I had the pleasure of visiting a friend down in Appalachia country over the weekend. It was a delight, the countryside was beautiful, and everyone I met was not only a character, but someone I could easily spend time with.
One gentleman worked for the fire department, and told me a few funny stories about the plight of being the last county to get any upgraded services. Their dispatcher was still referring to the color of a barn’s roof in order to give the emergency vehicle directions. The fact that it was the dead of night didn’t seem to register. Luckily, they figured out where they were supposed to go, and got there in time.
The sad part about our conversation was that the local officials had circulated a special list to these gentlemen, and the instructions that they were not to disturb those people on the list. The meaning was clear. These were special persons in our community, and whatever they chose to do, it was your job to look the other way.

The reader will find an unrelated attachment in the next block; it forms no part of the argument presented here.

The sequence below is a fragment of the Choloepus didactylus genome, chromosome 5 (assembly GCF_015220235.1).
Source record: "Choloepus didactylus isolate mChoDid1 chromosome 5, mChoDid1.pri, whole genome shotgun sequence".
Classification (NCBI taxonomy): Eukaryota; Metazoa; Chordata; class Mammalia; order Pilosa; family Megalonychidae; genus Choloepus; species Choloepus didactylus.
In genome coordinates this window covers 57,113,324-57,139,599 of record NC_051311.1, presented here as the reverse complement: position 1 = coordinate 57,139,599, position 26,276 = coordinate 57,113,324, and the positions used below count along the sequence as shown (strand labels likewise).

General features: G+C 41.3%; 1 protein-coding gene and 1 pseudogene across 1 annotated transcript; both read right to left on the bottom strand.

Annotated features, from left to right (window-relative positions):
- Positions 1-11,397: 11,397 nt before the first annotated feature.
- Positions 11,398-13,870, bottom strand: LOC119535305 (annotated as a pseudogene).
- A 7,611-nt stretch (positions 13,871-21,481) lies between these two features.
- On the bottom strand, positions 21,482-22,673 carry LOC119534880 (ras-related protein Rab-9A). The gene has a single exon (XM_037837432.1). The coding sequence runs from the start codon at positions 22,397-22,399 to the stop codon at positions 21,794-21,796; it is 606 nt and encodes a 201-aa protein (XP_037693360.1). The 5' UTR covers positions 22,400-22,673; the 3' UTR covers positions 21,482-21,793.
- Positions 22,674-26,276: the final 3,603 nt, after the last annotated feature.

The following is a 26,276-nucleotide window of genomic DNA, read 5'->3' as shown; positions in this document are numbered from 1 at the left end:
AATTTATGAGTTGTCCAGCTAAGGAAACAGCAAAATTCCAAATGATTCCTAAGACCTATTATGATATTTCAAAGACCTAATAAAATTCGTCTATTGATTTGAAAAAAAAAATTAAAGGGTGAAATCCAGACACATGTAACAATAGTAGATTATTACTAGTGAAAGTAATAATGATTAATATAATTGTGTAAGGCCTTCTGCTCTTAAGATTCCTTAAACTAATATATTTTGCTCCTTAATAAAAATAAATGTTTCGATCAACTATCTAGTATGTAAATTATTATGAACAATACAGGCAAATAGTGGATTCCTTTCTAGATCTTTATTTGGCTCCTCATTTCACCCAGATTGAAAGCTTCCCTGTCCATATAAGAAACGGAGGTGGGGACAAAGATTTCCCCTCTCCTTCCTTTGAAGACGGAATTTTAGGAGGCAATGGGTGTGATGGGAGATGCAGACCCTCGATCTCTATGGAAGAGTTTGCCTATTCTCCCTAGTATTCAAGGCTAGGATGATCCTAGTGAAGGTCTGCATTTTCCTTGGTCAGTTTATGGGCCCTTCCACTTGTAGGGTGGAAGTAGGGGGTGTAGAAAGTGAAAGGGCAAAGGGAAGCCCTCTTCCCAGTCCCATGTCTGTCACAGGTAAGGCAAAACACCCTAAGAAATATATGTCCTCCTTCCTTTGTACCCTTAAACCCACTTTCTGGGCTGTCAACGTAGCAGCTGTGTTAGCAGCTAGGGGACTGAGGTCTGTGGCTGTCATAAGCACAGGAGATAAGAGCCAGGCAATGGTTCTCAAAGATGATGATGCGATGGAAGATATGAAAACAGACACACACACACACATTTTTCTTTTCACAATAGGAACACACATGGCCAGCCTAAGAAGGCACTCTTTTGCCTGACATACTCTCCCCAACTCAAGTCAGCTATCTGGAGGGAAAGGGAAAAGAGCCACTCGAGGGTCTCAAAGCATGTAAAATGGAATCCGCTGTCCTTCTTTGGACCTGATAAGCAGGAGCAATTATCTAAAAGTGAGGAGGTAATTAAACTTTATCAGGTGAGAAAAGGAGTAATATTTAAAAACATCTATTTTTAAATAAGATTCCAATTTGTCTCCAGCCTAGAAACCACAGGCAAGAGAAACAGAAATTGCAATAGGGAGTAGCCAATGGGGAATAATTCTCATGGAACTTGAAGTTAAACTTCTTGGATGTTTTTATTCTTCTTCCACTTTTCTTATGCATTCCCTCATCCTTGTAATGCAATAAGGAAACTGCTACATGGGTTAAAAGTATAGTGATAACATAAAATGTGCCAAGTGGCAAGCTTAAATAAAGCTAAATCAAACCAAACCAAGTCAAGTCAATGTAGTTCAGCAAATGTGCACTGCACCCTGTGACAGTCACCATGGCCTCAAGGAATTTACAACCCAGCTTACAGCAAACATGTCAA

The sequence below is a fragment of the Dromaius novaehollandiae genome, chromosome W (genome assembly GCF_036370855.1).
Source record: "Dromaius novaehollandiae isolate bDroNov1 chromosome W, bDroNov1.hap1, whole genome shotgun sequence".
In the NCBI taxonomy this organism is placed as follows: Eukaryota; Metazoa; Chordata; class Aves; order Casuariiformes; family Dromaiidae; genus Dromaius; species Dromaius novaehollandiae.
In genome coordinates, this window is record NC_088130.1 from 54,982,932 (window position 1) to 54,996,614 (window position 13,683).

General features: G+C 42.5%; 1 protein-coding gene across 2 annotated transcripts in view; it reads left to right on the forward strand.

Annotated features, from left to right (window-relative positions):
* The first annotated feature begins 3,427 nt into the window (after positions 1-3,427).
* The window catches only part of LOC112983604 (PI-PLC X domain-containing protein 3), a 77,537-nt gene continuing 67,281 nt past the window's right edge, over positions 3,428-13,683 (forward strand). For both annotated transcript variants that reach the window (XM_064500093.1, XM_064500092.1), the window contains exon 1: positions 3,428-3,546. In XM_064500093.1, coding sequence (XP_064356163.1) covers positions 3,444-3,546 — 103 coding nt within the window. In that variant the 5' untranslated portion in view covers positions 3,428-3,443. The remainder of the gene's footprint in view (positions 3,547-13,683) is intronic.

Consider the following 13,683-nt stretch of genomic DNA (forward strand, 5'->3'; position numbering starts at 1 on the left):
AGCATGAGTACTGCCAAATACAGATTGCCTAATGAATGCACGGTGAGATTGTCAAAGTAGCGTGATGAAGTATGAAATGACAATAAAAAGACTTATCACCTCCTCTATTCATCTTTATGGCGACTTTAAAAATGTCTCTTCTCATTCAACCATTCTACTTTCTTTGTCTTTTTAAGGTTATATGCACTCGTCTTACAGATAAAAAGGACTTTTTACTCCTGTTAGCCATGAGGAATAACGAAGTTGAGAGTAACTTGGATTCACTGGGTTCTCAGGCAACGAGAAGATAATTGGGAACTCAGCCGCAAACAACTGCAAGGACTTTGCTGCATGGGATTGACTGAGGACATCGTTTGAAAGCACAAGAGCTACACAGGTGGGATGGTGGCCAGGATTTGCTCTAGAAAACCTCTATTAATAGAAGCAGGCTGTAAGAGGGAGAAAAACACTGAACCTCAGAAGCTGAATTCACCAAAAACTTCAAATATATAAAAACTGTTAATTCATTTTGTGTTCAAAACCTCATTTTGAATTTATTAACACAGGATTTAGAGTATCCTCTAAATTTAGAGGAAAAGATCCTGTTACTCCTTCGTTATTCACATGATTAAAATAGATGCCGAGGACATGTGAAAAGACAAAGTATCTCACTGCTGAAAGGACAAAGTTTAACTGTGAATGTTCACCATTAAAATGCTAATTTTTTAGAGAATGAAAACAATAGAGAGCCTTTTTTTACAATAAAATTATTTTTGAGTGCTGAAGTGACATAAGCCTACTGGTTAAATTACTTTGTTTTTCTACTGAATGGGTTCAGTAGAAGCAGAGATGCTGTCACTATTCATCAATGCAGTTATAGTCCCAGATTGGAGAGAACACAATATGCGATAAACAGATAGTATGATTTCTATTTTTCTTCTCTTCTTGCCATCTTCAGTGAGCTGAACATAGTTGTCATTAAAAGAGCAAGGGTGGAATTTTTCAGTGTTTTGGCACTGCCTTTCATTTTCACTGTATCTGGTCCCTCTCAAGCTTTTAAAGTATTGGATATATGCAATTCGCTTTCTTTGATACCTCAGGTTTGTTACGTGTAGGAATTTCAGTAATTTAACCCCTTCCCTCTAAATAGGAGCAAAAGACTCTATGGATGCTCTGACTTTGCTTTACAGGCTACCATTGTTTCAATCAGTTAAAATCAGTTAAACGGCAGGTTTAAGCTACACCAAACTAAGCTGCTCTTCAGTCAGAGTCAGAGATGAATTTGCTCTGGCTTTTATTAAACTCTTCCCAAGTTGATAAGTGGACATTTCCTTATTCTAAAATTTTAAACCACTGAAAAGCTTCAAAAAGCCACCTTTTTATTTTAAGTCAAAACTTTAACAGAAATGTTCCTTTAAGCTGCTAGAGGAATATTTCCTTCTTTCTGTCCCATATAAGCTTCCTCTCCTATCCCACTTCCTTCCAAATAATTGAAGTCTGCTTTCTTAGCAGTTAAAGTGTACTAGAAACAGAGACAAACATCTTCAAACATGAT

As a student of behavior, we want to fight the propensity to judge a person, or a society on its choices. I can tell you that the gentleman relating this story to me thought the list was an injustice, but we didn’t discuss it in depth.
More to the point, it’s likely that only the high and mighty are on that list. If you are rich and powerful, then you are above the law. That is what “the list” represents. And all too often history has recorded events where such people commit great crimes against society exactly because they feel they are above the law.
So, consider the list at this county level. And think about whether there is a list in your county. Is there a list in your state? Perhaps such a list even exists at the national level.
Are YOU on that list?